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Sensible but unlikely

For the Baltimore Ravens, the salient point came late in the second quarter Monday night when Steve McNair looped a fade into the corner of the end zone and watched helplessly as the pass was intercepted by Denver's Champ Bailey. McNair's intended target, Clarence Moore, never had a chance.

Someone else might have. And that someone, Randy Moss, could be available.

With the NFL's trade deadline looming, it's the move that should be made. Not necessarily one that will be pulled off or one that has been discussed (thus far, it hasn't). But it's one that would make a difference. For a Ravens team that has been woeful in the red zone and lacking in explosive plays in the passing game, Moss could make a difference. And between now and Oct. 17, there may not be a better player who lands on the trading block.

"He's still a fine, fine player," said one AFC West personnel man. "He had his shots [in 2005]. I'm not sure he played a game where he wasn't hurt. He looked hurt. In certain situations, he just looked that way, like guys do when they're protecting their bodies. I really think he was hurt all year. But yeah, I do think he's still one of the best there is when he's healthy."

Moss indeed played the 2005 season with several nagging injuries. But he's at full health now – and making it known to anyone that will listen that he wants out of the Oakland organization.

"He's a frustrated guy on a struggling team," the personnel man said. "They are all struggling. I don't know how to say it any better. That doesn't mean he's not the Randy Moss anymore. There are a lot of mistakes, whether it's the throw coming a tick late or the line breaking down, or [Moss] not changing his route down according to what's happening.

"What he's going through right now, it's not any one thing. … Think about it this way: What happened with [Texans wideout Andre] Johnson last year in Houston? I could probably show you six or seven things that were tied up in that [poor] season he had. He didn't just all of the sudden become a bum. Look at [Johnson] now. It's the same deal with Moss. He didn't become a bum over night."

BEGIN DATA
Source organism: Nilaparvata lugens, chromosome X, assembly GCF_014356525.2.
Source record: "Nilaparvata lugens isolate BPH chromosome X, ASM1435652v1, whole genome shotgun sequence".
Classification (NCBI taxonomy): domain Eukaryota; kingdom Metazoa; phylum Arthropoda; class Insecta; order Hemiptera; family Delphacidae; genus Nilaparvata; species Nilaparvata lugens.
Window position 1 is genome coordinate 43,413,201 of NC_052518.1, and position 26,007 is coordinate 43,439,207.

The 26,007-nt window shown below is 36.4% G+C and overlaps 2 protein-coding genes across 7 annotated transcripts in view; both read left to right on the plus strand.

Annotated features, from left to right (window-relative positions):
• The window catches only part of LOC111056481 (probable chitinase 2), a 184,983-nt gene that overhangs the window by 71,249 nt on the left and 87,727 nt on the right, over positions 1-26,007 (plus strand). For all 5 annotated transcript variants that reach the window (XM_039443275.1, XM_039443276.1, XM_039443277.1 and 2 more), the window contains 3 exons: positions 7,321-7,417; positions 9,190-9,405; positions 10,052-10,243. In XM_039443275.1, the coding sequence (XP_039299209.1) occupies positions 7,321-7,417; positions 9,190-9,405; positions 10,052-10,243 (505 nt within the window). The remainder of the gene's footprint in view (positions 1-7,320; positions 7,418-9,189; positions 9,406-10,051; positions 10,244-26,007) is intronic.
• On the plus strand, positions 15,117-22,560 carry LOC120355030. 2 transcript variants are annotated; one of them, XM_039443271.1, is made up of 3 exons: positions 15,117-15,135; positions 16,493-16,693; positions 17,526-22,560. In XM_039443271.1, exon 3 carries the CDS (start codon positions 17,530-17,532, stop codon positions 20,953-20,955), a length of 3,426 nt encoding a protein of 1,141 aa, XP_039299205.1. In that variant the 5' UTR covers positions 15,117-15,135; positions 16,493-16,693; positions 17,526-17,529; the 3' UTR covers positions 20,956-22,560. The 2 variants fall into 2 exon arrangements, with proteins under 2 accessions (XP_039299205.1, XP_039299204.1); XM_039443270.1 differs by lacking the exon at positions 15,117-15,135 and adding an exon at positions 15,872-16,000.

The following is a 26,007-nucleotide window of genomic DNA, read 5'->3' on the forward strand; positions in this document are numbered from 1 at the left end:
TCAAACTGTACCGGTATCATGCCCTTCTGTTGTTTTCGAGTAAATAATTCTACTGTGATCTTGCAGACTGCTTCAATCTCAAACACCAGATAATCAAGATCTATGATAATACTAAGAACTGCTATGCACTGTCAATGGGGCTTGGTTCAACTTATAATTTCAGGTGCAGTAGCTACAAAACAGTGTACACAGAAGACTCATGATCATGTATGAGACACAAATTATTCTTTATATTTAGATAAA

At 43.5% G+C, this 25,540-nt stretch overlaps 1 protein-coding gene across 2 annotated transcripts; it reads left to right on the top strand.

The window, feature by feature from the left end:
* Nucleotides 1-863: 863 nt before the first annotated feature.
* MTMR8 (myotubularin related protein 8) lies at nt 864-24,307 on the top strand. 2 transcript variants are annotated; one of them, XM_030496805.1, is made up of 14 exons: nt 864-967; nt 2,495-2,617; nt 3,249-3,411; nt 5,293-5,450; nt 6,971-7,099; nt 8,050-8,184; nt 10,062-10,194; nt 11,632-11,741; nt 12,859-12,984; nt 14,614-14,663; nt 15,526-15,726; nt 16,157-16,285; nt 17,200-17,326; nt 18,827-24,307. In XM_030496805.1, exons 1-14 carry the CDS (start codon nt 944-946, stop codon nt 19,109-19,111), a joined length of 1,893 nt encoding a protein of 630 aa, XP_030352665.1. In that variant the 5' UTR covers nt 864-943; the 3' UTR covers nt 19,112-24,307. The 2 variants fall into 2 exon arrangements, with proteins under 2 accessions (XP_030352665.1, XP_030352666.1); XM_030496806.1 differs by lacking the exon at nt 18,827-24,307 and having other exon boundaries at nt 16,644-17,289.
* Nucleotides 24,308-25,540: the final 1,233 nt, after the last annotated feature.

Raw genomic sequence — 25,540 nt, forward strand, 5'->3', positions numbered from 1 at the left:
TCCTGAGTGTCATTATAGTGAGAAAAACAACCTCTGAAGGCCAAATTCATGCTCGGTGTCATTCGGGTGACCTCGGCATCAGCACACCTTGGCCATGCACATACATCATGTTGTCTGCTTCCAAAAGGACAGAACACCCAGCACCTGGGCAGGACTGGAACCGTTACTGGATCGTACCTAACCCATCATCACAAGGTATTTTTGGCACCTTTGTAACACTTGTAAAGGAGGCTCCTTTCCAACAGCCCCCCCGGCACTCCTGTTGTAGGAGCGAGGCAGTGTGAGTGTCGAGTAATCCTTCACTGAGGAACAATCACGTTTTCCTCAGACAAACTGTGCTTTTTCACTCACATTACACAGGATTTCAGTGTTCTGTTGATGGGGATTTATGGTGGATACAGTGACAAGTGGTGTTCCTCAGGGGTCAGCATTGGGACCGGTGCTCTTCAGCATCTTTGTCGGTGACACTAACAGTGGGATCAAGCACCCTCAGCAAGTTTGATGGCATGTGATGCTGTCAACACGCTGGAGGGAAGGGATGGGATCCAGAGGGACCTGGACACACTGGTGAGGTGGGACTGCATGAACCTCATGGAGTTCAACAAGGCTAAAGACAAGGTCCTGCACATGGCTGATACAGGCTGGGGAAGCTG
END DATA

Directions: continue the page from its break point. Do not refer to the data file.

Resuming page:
You wouldn't know it from his numbers. Moss has gone through the worst four-game stretch of his career, catching 12 balls for 136 yards and two touchdowns – all in Oakland losses. And now he's taking his shots off the field, too. From former Raider Howie Long suggesting Moss has lost his passion for the game to Carolina Panthers receiver Keyshawn Johnson intimating Moss' status as a player has been marginalized.

"Randy Moss wanted out of Minnesota? Oh well," Johnson told Carolina reporters last week. "Four years ago, he was the best wide receiver in the NFL. Now you can't get a pack of gum for him."

It might take slightly more than that, although the Raiders haven't given any signs that they are open to trading Moss. If they are, Baltimore should have Al Davis on speed dial. Because for all the talk about the ailing offensive line and ineffectiveness of Jamal Lewis, the reality is that Baltimore's wide receivers lack an explosive element.

Derrick Mason, though still a quality option, looks more like a strong possession receiver. And Mark Clayton continues to look like a work in progress at best. As a whole, the Ravens' wideouts have five receptions of 20-plus yards in five games, and zero touchdown catches. All five of McNair's passing scores this season have gone to tight ends Todd Heap and Daniel Wilcox. Adding Moss to that mix would, at least in theory, provide a deep complement that he hasn't had this season.